I've always regarded Ana Paganini's work as a confluence between the traditions of war photojournalism and fashion reporting. The first of these categories seeks to show the phenomenon of a conflict and its impact on people and places through the use of emotion (and the expectation that it will multiply), while the second focuses on the modus – encompassing not only garments but the whole set of aesthetic options, more or less exotic, that convey the intended message. Even if paradoxically, both categories meet at times.
In this particular exhibition, one side of Ana’s practice is revealed (which we had already seen in part in the forcadosseries): the documentation of performance, more specifically of the spectacle of religion. The performance of devotion, processions in public space, has its own codes and traditions. What the artist does in this case is the documentation of these passionate demonstrations and what they mean in the contemporary context: renting polyester suits for €10 a day; the sheaths that drag on the boiling hot tar; the atmosphere of querido mês de Agosto in the villages; the electro-technical apparatus and accessories that are kept all year round in the garage (such as Christmas lights) taken to the streets.
What I admire about Jesus’ Blood Never Failed Me Yet is the dignity with which the artist portrays subjects and objects. Light always appears as a miracle (a dancing sun?) and people as perfectly aware of the living mystery and the importance of repeating the supposed gestures that were the holy roots of something and somewhere. What binds me to these images is the ecstasy of being together. It is possible that this is the only truly luminous human phenomenon and ritual: we’re not done with each other, yet.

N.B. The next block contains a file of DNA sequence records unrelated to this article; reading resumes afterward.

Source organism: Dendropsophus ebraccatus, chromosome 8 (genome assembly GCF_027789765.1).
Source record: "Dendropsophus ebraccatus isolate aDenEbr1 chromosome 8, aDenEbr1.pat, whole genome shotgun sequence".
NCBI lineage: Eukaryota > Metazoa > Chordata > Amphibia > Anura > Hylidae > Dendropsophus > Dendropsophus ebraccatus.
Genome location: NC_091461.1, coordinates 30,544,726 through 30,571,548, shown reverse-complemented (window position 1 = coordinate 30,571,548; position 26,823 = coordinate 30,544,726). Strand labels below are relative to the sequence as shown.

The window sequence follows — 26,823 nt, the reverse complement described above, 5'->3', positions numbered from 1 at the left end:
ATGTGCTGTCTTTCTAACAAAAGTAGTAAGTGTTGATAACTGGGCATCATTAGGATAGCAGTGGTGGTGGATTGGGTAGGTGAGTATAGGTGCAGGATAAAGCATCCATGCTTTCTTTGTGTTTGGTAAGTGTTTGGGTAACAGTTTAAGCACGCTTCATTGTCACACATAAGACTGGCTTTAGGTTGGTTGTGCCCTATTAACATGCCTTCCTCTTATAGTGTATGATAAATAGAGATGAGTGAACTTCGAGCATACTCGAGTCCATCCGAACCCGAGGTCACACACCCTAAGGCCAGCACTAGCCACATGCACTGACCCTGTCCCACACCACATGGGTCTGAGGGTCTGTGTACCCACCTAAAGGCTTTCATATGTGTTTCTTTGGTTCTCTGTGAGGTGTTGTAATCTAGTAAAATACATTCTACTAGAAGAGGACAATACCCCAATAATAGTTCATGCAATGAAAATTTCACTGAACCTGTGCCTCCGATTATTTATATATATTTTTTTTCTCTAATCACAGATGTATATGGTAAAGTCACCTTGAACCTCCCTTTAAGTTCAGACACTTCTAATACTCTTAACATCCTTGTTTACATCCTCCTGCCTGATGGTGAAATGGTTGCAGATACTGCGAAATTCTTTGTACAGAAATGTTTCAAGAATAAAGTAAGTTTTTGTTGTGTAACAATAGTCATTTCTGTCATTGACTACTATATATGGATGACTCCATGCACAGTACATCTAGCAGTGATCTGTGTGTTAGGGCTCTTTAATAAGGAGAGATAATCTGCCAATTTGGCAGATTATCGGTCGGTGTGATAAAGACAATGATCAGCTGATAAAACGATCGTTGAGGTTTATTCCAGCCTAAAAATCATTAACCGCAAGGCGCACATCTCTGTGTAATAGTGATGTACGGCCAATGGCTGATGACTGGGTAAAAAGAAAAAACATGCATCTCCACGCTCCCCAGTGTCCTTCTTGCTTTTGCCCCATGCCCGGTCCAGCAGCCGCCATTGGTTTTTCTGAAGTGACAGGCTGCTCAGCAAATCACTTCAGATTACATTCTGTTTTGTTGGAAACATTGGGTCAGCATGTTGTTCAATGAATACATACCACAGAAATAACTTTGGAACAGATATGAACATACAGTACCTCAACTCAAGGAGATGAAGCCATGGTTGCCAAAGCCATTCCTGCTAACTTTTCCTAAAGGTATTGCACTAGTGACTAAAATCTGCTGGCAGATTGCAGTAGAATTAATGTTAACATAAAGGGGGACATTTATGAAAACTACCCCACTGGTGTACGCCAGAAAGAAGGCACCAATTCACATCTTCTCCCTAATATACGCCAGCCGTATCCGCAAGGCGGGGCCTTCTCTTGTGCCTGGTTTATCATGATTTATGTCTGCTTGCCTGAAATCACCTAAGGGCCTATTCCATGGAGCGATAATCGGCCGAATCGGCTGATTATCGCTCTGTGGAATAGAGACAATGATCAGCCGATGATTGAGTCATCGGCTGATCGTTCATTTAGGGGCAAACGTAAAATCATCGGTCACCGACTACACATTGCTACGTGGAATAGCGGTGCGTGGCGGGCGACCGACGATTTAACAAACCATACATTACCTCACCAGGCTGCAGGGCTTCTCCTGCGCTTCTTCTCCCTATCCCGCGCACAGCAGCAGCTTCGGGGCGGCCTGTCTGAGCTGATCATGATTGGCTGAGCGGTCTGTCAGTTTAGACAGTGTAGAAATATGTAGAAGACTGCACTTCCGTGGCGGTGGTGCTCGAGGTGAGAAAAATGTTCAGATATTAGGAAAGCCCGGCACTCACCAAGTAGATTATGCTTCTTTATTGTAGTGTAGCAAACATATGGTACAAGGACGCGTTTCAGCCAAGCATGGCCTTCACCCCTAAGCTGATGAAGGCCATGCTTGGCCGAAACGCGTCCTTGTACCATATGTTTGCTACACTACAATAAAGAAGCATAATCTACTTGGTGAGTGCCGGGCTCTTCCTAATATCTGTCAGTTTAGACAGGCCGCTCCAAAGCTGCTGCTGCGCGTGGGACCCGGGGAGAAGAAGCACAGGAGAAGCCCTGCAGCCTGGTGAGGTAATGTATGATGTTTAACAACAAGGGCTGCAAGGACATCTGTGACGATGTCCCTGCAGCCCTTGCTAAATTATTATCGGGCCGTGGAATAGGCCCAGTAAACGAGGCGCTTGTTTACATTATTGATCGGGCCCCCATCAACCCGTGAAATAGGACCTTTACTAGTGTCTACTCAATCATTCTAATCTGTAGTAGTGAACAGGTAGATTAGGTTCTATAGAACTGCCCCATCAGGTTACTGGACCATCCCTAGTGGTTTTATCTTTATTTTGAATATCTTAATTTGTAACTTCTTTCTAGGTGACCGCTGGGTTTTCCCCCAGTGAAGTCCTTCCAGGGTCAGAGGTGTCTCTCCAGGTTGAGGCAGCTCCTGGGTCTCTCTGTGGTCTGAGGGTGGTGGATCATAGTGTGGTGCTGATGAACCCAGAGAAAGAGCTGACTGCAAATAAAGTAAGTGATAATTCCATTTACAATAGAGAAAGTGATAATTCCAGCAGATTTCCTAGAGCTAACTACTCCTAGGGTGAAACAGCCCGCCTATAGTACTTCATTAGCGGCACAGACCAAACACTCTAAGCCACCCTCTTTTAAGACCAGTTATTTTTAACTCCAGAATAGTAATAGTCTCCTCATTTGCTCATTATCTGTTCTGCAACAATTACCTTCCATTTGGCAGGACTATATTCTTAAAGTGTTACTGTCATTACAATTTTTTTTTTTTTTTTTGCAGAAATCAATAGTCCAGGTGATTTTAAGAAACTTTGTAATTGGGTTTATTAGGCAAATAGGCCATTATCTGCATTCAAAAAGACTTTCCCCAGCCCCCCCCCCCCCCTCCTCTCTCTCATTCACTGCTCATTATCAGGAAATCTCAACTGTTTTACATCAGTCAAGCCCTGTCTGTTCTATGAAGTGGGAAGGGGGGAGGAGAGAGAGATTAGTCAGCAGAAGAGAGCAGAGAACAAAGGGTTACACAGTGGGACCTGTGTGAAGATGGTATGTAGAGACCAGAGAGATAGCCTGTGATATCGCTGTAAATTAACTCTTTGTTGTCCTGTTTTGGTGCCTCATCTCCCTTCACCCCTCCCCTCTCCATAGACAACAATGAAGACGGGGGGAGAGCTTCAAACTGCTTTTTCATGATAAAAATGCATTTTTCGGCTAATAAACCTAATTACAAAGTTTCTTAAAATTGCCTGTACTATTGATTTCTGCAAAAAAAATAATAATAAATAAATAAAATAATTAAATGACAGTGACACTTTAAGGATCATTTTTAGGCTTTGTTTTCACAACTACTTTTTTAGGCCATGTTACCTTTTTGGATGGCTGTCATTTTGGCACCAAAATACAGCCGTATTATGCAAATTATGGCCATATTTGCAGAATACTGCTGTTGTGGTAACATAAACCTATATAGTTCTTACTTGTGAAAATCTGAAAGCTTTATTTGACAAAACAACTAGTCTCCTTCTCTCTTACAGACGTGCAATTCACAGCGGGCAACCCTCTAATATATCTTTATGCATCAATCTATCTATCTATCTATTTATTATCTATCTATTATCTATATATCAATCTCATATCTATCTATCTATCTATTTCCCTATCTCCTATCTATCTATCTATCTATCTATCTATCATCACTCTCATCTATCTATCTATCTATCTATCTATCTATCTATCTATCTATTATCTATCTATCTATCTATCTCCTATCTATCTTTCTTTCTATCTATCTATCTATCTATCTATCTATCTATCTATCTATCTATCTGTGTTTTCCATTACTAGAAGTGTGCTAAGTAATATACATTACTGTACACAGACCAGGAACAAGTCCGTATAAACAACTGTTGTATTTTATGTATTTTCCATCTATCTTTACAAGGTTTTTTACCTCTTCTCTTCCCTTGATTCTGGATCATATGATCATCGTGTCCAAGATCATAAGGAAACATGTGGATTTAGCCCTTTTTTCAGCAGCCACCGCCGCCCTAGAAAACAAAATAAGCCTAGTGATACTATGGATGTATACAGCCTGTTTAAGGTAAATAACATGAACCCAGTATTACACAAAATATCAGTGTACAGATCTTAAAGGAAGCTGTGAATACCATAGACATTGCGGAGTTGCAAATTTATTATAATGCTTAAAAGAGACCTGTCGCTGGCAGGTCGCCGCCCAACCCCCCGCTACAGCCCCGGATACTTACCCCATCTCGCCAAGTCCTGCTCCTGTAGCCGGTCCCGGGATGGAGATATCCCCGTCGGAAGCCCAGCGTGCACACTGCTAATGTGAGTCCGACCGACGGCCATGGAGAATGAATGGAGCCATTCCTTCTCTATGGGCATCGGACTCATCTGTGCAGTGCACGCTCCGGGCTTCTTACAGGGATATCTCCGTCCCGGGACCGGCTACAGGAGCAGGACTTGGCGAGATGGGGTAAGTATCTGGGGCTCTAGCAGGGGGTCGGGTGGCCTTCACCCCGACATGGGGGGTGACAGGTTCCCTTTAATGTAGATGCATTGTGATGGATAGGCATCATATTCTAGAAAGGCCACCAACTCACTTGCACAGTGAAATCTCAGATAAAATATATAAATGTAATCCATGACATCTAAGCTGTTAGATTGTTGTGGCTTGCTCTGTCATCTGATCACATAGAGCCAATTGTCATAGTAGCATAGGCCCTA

Born in 1995, Ana started photographing with her father, who organised her first photography exhibition in 2004. In 2007, Ana was nominated the youngest Portuguese photographer. Her father’s death shortly after, shaped her obsession to document life’s transience, and the traces we leave behind. All of Paganini’s work is in some way a tribute to the past. Her interests lie in uncovering the past through deep research.
Ana manifests that photography is a means of preserving and simultaneously letting go. Given the challenges humanity faces, she claims that every photograph bids farewell to a climate and a world that we once knew.
From 2014 to 2018 Ana studied Documentary Filmmaking at the London College of Communication, where she specialised in cinematography. Ana went on to work as a behind-the-scenes photographer for theatre companies at the West End, and for the National Film & Television School.
Paganini’s documentary projects focus mainly on the themes of collective memory, identity, and belongingness.
Ana Paganini’s work has been featured in publications such as the British Journal of Photography, Splash & Grab, Le Monde Diplomatique, Vice, Publico, and Time Out.
Since 2022, Ana is a member of Women Photograph
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